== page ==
H.King Aeromarine Origins (Putnam)
Nevertheless, that same year - 1905 - saw the first manned (though unpowered) flight from water, by Gabriel Voisin on June 6. His craft was a float-mounted glider, towed behind the racing motor boat La Rapiere, and the trial was conducted over the Seine.
Gabriel tells the story in his book Mes dix mille cerfs volants (1961 ), translated by Oliver Stewart and published by Putnam in England in 1963 with the title Men, Women and 10,000 Kites. Thus Gabriel:
'Now, fifty-five years later, as I write these lines, I hear once more the lapping of the water against the sides of the floats.... I had the controls ready. I waited for a time and then I applied elevator. My lovely glider instantly left the water.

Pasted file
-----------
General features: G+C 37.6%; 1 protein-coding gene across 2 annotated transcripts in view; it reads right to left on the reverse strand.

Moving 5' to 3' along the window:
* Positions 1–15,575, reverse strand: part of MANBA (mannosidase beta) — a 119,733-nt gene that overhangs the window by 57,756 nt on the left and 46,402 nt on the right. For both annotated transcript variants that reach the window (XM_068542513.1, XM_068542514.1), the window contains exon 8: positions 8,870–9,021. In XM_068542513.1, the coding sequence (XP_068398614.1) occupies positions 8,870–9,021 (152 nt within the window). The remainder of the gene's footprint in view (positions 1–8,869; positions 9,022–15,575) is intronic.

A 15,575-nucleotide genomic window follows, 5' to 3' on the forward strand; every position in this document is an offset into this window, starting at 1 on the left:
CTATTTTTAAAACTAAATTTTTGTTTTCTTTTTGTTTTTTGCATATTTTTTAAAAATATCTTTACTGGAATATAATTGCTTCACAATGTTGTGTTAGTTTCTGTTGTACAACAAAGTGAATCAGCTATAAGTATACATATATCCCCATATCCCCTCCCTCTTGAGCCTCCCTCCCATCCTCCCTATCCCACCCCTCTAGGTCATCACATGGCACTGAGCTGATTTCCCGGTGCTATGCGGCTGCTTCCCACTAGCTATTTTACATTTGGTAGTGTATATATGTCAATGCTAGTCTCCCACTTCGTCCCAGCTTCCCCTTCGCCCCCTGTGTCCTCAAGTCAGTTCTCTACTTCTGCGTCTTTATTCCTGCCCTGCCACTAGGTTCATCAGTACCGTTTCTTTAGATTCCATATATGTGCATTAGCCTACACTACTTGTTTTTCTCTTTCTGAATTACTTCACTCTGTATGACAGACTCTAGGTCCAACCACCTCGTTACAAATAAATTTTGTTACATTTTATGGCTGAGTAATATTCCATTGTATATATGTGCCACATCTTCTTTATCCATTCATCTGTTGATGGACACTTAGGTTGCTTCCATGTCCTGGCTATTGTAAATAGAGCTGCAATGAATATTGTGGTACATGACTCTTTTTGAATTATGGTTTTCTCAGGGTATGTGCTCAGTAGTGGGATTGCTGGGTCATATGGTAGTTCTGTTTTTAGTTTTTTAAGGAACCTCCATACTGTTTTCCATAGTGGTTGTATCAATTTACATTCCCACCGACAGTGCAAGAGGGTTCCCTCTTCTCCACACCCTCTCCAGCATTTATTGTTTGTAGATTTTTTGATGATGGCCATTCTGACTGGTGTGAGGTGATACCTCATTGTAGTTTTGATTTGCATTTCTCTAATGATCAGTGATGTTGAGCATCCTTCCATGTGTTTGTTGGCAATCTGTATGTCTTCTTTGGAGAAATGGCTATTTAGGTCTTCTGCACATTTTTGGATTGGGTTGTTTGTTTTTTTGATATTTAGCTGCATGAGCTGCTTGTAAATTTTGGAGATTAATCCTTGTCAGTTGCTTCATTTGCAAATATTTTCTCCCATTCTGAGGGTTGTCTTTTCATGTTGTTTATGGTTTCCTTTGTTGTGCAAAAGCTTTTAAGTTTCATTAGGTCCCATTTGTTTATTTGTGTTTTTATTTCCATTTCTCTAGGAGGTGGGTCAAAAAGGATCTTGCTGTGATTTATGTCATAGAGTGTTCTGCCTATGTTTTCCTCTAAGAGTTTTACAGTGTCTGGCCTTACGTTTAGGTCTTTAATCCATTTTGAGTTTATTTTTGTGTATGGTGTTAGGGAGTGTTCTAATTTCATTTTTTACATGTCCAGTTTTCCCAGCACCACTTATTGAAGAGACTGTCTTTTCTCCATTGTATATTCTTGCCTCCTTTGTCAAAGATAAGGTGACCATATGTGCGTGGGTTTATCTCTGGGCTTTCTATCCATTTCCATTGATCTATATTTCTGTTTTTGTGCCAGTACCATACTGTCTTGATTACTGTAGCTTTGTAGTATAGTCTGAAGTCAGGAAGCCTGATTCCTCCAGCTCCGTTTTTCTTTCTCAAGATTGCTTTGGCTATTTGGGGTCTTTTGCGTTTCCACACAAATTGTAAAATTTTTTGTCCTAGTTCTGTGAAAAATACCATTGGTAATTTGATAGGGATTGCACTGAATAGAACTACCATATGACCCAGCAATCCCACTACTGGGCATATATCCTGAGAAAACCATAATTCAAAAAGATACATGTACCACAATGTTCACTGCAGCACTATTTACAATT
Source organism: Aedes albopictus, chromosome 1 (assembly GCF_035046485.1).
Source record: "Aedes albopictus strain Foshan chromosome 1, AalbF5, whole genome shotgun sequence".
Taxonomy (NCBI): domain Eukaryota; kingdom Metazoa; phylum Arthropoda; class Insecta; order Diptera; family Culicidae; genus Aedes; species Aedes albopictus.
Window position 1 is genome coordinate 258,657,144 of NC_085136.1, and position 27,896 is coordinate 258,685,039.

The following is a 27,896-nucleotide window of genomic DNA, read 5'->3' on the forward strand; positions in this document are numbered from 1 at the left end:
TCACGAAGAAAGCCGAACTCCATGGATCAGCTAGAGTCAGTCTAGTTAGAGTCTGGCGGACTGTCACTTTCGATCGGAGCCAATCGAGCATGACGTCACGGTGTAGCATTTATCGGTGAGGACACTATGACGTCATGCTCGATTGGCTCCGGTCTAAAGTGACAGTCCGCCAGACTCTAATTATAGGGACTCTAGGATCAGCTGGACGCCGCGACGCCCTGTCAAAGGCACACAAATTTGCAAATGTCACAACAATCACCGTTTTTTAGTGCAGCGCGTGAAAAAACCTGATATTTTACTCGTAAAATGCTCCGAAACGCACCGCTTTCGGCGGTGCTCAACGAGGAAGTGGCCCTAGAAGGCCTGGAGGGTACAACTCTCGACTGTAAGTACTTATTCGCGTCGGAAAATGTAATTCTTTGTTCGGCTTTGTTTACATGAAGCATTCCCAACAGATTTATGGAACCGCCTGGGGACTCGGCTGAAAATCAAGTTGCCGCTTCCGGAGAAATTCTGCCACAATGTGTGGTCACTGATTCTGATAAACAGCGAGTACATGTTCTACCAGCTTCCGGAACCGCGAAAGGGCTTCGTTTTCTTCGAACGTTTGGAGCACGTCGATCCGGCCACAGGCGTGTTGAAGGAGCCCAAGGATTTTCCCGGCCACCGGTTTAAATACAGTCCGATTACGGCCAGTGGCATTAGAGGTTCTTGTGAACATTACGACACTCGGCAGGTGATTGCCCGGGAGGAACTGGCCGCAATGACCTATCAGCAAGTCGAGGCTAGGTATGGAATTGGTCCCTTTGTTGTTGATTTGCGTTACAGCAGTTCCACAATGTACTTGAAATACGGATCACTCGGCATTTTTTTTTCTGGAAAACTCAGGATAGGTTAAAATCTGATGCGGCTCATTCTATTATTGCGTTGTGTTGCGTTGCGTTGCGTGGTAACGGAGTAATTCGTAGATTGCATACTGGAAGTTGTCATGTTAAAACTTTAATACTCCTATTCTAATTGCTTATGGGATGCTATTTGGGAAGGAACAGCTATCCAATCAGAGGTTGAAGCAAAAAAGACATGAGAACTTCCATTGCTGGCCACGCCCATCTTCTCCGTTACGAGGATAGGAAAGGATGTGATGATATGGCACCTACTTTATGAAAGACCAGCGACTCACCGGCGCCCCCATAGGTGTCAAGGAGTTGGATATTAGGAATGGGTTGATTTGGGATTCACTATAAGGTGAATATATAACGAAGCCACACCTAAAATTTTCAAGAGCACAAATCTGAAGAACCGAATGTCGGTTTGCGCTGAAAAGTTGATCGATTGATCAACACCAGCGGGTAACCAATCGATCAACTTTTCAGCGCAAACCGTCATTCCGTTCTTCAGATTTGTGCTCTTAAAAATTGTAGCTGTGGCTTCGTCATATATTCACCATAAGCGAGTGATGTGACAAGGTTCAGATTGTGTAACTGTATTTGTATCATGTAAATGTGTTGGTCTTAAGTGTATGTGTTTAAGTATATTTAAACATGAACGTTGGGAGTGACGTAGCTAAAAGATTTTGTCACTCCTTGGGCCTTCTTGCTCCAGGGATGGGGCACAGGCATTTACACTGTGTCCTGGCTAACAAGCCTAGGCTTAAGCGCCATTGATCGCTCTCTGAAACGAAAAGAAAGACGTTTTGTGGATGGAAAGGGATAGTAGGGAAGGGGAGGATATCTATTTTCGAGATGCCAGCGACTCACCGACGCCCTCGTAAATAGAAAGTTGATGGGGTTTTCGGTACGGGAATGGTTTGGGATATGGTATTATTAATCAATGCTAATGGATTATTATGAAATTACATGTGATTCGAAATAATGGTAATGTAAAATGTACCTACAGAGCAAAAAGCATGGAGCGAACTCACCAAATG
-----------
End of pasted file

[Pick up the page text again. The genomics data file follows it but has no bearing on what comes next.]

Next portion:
'In a few seconds I was as high as the tops of the poplars along the quay. I went along without oscillation either in pitch or roll. We were approaching the Sevres bridge. La Rapiere slowed and I alighted on the water without incident...
'I had flown from the Billancourt bridge to the Sevres bridge at an altitude of fifty to sixty-six feet.'
Gabriel made three flights above the Seine that day. One was of 600 metres; the others of 100 metres and 30 metres. His historic float-glider was of Hargrave box-kite type (poetic justice, for Hargrave came near to being the first man to achieve flight from water) and was mounted on two floats constructed to his own designs.
L.Opdyke French Aeroplanes Before the Great War (Schiffer)
Deleted by request of (c)Schiffer Publishing